Afzal, Brenda, et al. “Children’s Environmental Health: Homes of Influence.” Environmental Health Perspectives, vol. 124, no. 12, Dec. 2016, pp. A209-A213. EBSCOhost, Web. 11 Apr. 2017. <>.


American Lung Association. “State of the Air® 2016.” (n.d.): n. pag. American Lung Association, 2016. Web. 11 Apr. 2017. <>.


Lallanila, Marc. “What Is the Greenhouse Effect?” LiveScience. Purch, 12 Apr. 2016. Web. 23 Apr. 2017. <>.


“Overview of Greenhouse Gases.” EPA. United States Environmental Protection Agency, 14 Apr. 2017. Web. 18 Apr. 2017. <>.


“Ozone Basics.” EPA. United States Environmental Protection Agency, 05 Apr. 2017. Web. 28 Apr. 2017. <>.

Source 1: This source focuses on environmental factors that affect the health of children. What I would use for my paper is the information this article has about ground-level ozone and its relationship to asthma in children. Ground-level ozone levels are related to the amounts of greenhouse gases in the atmosphere, so it connects to the health of children. When you consider the 6.3 million children under 18 years old in the United States who are affected by asthma, it creates a strong argument as to why reducing levels of GHGs that lead to higher levels of ground-level ozone would be beneficial. This source also has many other sources in its works cited that have information concerning asthma statistics and relate asthma to environmental factors.  

Source 2: “The State of the Air 2016” is a 157 page pdf with all data gathered by the American Lung Association about the quality of air in the US in 2016. There are a few specific sections of the pdf that would benefit the paper, such as  “People at Risk,” “What Needs to Be Done,” and “What You Can Do.” People at Risk has some statistics that stand out, such as “More than half the people (more than 52.1%) in the United States live in counties that have unhealthful levels of either ozone or particle pollution” (8). With some standout statistics like this about how the air quality affects the health of such a large number of people in the country, it strengthens the argument that more needs to be done to clean our air.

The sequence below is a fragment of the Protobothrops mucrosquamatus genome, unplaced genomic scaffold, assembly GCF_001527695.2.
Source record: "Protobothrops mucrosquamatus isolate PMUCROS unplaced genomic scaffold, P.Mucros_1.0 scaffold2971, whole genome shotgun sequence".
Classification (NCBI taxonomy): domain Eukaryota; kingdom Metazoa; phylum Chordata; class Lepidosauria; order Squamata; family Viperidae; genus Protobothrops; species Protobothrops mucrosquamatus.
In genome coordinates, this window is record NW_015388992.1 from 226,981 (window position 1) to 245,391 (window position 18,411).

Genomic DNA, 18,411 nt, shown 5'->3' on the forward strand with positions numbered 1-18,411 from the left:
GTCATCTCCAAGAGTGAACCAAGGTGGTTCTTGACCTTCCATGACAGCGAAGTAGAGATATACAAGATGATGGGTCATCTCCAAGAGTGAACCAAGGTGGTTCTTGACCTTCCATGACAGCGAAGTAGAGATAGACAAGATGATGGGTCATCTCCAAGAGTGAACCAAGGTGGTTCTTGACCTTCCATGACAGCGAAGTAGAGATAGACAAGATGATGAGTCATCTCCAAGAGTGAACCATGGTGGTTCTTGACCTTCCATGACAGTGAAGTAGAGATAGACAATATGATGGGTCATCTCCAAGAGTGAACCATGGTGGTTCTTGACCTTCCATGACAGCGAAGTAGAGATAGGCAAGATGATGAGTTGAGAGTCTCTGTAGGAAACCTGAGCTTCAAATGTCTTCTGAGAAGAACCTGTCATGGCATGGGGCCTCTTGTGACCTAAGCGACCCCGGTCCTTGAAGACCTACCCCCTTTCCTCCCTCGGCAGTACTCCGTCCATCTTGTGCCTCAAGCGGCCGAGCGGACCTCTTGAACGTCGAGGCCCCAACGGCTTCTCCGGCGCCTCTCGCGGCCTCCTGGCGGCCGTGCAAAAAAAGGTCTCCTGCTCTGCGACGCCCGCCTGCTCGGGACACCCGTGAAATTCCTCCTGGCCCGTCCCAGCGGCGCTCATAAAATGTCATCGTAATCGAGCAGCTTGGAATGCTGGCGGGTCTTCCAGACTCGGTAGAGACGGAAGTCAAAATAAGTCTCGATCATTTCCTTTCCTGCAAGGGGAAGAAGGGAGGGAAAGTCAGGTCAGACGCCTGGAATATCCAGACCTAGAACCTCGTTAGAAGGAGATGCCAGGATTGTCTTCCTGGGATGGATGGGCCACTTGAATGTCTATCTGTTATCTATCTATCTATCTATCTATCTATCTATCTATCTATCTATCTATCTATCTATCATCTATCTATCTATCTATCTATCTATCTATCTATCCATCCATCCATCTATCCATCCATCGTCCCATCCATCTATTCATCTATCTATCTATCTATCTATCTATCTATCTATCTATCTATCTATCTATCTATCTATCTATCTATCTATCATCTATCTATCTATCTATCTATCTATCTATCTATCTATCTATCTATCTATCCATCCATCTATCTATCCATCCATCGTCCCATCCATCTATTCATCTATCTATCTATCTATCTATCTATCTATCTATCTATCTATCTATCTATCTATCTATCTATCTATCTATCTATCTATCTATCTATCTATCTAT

Source 3: “What Is the Greenhouse Effect?” explains the science behind the greenhouse effect. This source benefits the paper because, while most people have heard of the greenhouse effect, there is still a large number of people who do not know the science behind it. It adds logos to the paper by explaining this concept and making sure the reader is aware of how gases in the atmosphere and thermal radiation relate to climate change.

Source 4: In this source, the EPA separates the main categories of greenhouse gases and briefly explains how these gases are released into the atmosphere, which is an important part of the paper. It is hard to argue how we can begin to reduce emissions without first explaining how the gases are released. This source also explains the three main factors of how each of the greenhouse gases impact climate change, which is helpful in deciding which gases the paper will spend more time focusing on.

Source 5: The last source listed has information about the effects of ozone on human health. While this source has links to other sources with additional facts about the health effects of ozone, but it does provide basic information about the health effects, such as worsening “bronchitis, emphysema, and asthma,” and it acknowledges that increased ozone can lead to a need for more medical attention. This source brought to my attention that there is an entire other audience the paper could mention that I originally hadn’t thought of — those with emphysema or bronchitis. Since many of the sources concerning asthma have to do with children, and thus the audience might target parents too much, this source is a good start for finding information that could sway adults who may not care too much about asthma, but who may care more about other breathing-related health concerns.

All together, the sources work to make the effects that greenhouse gases have on human health the primary concern of the paper. After source 3 is used to explain the science behind the greenhouse effect, the other sources can be used to move the paper toward explaining how the greenhouse effect impacts human health. Primarily, they allow the focus to be on respiratory health issues; however, there are other potential health issues that could be mentioned if supplementary sources are found, such as an increased number of heat-related incidents (i.e. heat stroke), sun poisoning, and skin cancer.


possible research paper topics

The three topics I’ve been able to narrow ideas down to are reducing carbon emissions, how sexual assault cases are handled on college campuses, and protecting natural lands.

Topic one: reducing carbon emissions